While sailing the sky is often used as a flight metaphor, sailing physics may be directly applicable to continuous flight. Can two wings, one functioning as a “keel” and the other as “sail,” generate continuous lift? The question is being actively researched, and I’ve collected the core technologies in this post.
boats get new wings
Ocean sailing has experienced a recent infusion of soaring technology, as parawings developed for soaring have been adapted to kiteboats and kite foiling. Experimental sailcraft and aircraft suggest that soaring may benefit from ocean sailing strategies.
A sailing vessel generates its motion through the difference in speed between two fluids — air and water.
A traditional sailboat uses its mass to stabilize itself, but more recent techniques, such as kite foiling, reduce the sailing system to two wings, one in the air and the other in water.
Image: Wikimedia Commons
Parawing designer Luc Armant’s l’aile d’eau (water-wing) concept (PDF link in French) aligns the forces of the wings in the water (hydrofoil) and air (aerofoil) to garner even greater efficiency. 
Armant’s ambitions are now reaching full-size through the Syroco project, which aims to break 150kph in a sailing vessel by implementing the l’aile d’eau concept. Armant is an advisor to Syroco.
sailing between winds
What if, instead of the airfoil and hydrofoil of the l’aile d’eau concept, two airfoils were used? The idea of sailing the sky with two airfoils connected by a cable long enough to bridge two different wind currents precedes the l’aile d’eau in concept, if not in execution. Richard Miller, editor of Soaring Magazine in the 1960s and a popularizer of hangliding, spread the concept and claimed to have experimented with it.
Regardless of the idea’s provenance, the dual airfoil concept has become the subject of serious inquiry by William Engblom and his team at Embry-Riddle through a series of NASA Innovative Advanced Concepts (NAIC) grants. Engblom’s Dual Aircraft Platform (DAP) is intended as an “atmospheric satellite,” a long-duration flying craft that can replace the functions of an orbital satellite.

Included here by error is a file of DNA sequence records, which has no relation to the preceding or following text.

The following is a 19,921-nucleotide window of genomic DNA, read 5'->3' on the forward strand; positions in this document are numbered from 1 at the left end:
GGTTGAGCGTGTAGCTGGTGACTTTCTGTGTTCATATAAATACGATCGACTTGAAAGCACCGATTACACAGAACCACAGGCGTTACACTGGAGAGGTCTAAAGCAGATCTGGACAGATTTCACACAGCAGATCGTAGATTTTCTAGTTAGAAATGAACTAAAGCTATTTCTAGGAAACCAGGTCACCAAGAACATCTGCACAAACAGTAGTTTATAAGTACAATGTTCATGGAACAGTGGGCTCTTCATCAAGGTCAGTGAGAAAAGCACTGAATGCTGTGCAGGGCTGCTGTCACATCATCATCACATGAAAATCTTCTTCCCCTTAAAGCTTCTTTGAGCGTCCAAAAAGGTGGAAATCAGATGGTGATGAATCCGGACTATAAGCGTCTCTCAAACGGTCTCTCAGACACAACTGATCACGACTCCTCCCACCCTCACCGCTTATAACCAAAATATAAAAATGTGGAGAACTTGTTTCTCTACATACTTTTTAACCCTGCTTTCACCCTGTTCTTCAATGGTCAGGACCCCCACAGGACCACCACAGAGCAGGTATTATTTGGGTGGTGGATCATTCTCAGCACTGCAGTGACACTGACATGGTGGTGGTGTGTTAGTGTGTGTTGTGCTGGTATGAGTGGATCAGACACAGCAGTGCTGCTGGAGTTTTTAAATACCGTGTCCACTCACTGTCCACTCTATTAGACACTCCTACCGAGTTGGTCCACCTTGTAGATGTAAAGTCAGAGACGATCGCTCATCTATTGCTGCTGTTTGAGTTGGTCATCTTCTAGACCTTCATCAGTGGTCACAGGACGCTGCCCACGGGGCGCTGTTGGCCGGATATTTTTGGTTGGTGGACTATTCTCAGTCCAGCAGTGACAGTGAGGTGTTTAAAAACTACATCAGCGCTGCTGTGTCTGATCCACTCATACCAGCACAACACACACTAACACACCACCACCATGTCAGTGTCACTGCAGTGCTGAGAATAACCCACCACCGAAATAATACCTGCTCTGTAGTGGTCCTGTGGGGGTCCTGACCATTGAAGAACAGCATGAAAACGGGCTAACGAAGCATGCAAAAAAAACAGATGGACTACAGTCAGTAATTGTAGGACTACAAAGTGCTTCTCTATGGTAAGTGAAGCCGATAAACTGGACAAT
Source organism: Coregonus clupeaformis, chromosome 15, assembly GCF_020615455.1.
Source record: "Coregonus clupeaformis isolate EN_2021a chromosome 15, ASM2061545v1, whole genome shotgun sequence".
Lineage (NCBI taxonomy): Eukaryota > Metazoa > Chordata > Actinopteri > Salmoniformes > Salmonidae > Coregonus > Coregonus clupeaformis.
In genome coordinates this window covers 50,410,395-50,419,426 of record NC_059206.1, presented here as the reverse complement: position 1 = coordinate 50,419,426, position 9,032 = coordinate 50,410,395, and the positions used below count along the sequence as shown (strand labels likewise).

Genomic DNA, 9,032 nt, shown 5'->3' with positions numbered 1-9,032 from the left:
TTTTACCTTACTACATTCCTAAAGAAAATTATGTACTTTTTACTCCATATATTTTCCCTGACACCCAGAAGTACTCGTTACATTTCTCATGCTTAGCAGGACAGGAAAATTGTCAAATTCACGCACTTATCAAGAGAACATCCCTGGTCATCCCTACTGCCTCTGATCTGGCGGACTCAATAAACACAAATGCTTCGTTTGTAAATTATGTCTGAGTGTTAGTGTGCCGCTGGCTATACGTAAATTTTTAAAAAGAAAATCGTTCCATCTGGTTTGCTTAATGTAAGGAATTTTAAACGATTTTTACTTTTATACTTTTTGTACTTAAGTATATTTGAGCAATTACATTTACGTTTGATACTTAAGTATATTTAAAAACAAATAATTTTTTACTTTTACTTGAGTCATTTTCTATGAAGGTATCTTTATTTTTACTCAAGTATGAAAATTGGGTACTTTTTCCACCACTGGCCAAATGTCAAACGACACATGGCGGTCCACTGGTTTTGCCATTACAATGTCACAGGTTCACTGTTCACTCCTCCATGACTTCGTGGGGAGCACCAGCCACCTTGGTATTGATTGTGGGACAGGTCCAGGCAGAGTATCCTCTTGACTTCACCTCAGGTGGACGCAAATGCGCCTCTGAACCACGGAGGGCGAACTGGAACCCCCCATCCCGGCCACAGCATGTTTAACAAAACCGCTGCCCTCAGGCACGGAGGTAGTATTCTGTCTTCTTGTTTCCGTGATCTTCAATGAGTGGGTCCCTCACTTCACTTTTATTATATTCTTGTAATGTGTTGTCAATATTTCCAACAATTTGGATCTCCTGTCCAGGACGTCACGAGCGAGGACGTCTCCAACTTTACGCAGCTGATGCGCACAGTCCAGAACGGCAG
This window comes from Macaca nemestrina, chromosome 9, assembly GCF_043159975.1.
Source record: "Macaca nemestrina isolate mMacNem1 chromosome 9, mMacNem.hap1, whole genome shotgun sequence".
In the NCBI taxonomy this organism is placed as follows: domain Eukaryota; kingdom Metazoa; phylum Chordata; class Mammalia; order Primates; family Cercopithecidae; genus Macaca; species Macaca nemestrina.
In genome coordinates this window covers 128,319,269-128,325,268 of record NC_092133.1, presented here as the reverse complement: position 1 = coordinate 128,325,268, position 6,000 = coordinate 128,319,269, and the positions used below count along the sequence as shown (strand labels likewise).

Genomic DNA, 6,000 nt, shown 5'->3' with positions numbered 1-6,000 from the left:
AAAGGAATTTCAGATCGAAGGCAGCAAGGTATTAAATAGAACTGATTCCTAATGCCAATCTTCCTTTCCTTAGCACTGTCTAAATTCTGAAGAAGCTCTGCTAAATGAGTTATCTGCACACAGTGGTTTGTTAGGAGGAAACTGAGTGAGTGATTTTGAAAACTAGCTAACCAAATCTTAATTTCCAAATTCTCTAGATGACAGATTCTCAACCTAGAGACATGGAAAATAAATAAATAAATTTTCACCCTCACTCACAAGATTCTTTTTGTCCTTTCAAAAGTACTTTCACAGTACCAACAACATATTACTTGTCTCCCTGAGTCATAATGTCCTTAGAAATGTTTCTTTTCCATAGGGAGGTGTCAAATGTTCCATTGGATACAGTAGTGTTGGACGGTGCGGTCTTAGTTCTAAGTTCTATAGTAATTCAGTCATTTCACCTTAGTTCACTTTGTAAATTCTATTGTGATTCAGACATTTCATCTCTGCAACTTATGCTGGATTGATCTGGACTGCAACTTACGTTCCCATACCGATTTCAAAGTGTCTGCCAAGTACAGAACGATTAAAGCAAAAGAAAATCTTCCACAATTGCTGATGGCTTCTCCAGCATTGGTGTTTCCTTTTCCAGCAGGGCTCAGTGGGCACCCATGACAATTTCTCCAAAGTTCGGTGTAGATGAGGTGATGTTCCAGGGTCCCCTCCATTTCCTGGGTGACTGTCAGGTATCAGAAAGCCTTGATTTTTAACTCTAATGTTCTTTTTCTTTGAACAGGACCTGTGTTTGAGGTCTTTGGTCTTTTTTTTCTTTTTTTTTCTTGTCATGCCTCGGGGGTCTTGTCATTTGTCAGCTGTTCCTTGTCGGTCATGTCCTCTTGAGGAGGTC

DAP can derive positive lift from any two winds with 10% or greater sheer, a condition that should be common enough to enable DAP to circle an area indefinitely (station-keeping). The DAP system, however, does not rely entirely on soaring — it uses wind sheer, when available, to spin its propellers and charge on-board batteries. When wind sheer is not available, the propellers are used to sustain flight.
The DAP system hinges on its ability to calculate a flight path based on sensor data about air currents. I can’t find any reference to a specific sensor system in the DAP literature, but the use case appears similar to the Ball Aerospace Optical Autocovariance Wind Lidar (OAWL). OAWL uses green (532nm) and/or UV (355nm) lasers to track the movement of water vapor and particles to infer wind speed. These sensors appear to be deployed for navigation on a series of experimental US military balloon flights.
DAP captures wind energy using kiting on a tether, giving it more in common with tethered airborne wind energy concepts than other aircraft. Indeed, Engblom states that the traditional glider shape of DAP was chosen to jumpstart prototyping, and a different platform was initially intended for study. Given the vast array of airborne wind energy concepts, the ideal DAP-style craft appears as-yet unknown.